Blogger’s Incarceration Raises First Amendment Questions

Roger-ShulerBIRMINGHAM, Ala. — For over six years, Roger Shuler has hounded figures of the state legal and political establishment on his blog, Legal Schnauzer, a hothouse of furious but often fuzzily sourced allegations of deep corruption and wide-ranging conspiracy. Some of these allegations he has tested in court, having sued his neighbor, his neighbor’s lawyer, his former employer, the Police Department, the Sheriff’s Department, the Alabama State Bar and two county circuit judges, among others. Mostly, he has lost.

But even those who longed for his muzzling, and there are many, did not see it coming like this: with Mr. Shuler sitting in jail indefinitely, and now on the list of imprisoned journalists worldwide kept by the Committee to Protect Journalists. There, in the company of jailed reporters in China, Iran and Egypt, is Mr. Shuler, the only person on the list in the Western Hemisphere.

A former sports reporter and a former employee in a university’s publications department, Mr. Shuler, 57, was arrested in late October on a contempt charge in connection with a defamation lawsuit filed by the son of a former governor. The circumstances surrounding that arrest, including a judge’s order that many legal experts described as unconstitutional and behavior by Mr. Shuler that some of the same experts described as self-defeating posturing, have made for an exceptionally messy test of constitutional law.

“You’ve got a situation where sometimes there’s no good guys,” said Ken White, a former federal prosecutor in Los Angeles who writes about and practices First Amendment law.

Mr. Shuler is no stranger to defamation suits, as one might surmise from reading his blog. He started it in 2007 to document a property dispute with his neighbor that blew up into a legal war and ended with the neighbor’s lawyer becoming a part-owner of Mr. Shuler’s house, which is in Birmingham. Later, the blog branched out to expose what he alleged were the corrupt machinations of powerful figures, mostly Republicans, and with a particular animus toward former Gov. Bob Riley.

His allegations are frequently salacious, including a recent assertion that a federal judge had appeared in a gay pornographic magazine and a theory that several suicides were actually a string of politically motivated murders. Starting in January 2013, Mr. Shuler, citing unidentified sources, began writing that Robert Riley Jr., the son of the former governor, had impregnated a lobbyist named Liberty Duke and secretly paid for an abortion. Both denied it, and Ms. Duke swore in an affidavit that they had never even been alone in the same room.

In July, Mr. Riley and Ms. Duke sought an injunction in state court against such posts, citing Mr. Shuler and his wife, Carol, in defamation suits. A judge issued a temporary restraining order in September barring the Shulers from publishing “any defamatory statement” about Mr. Riley and Ms. Duke and demanding that the offending posts be immediately removed.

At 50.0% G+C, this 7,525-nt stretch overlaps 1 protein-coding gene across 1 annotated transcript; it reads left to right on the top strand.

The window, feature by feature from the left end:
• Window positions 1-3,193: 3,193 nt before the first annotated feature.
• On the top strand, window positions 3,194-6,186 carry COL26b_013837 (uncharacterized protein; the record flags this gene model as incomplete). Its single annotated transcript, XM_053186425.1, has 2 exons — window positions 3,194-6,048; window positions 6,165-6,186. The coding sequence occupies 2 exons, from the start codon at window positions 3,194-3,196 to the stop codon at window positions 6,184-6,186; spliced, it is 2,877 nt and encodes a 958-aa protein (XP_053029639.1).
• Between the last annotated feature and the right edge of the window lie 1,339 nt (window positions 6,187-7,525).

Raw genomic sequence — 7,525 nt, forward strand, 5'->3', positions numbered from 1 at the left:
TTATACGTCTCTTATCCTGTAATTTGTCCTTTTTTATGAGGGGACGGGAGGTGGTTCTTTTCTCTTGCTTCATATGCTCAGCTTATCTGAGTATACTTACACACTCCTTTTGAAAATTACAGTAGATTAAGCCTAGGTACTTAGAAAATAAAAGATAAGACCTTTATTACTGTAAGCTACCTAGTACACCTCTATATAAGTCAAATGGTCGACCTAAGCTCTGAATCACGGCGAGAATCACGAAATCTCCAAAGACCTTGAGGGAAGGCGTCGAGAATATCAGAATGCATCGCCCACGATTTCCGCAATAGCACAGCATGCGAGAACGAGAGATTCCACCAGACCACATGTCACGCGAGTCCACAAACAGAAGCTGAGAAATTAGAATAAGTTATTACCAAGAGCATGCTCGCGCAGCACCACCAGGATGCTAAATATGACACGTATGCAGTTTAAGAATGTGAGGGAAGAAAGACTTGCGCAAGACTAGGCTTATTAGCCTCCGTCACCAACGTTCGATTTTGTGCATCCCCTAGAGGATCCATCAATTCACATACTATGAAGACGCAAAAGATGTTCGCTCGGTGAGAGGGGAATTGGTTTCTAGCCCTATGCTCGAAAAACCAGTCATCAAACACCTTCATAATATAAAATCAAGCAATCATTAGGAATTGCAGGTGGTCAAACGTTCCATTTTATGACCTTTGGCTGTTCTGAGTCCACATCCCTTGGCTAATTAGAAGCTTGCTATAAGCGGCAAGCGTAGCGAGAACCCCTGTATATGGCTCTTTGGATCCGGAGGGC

Such a sweeping order struck some lawyers as far too broad, and Mr. Shuler says he did not even know about it.

The Shulers refused to answer the door when officials came to serve court papers, stating their suspicions in blog posts that the visits were part of an “intimidation and harassment campaign” stemming from the reporting on another topic.

Blogger’s Incarceration Raises First Amendment Questions [continued]

Carol Shuler Describes Roger’s Version Of Events Of His Arrest


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  • tionico

    IF the story is true, his posts about the governor’s son and the Lady are bearing false testimony against another.. prohibited by the Scriptures. That resource further states that a thing shall be established by two or more witnesses.. seems this guy is either lacking in evidence, or has failed to call it forth. If he knew of the affair, conception, and termination, he should be able to provide documentation of facts to support it. Elsewise, close your piehole. That Book further provides that when someone DOES bear false witness against another and is found out, the liar is to face the penalties that would befall the accused innocent. Seems, from what is published here, the man has dug his own spiderhole. The fact he is uncomfortable in it is his own problem. If he had evidence to prove his charges, then fine, move ahead… IF it really matters (which I suspect it does not). Lacking such solid proof, best to keep quiet.

    • Herb

      yeah, to constitution doesn’t allow for free speech or anything like that. Slander is a “Civil” infraction resulting in fines, not indefinite detention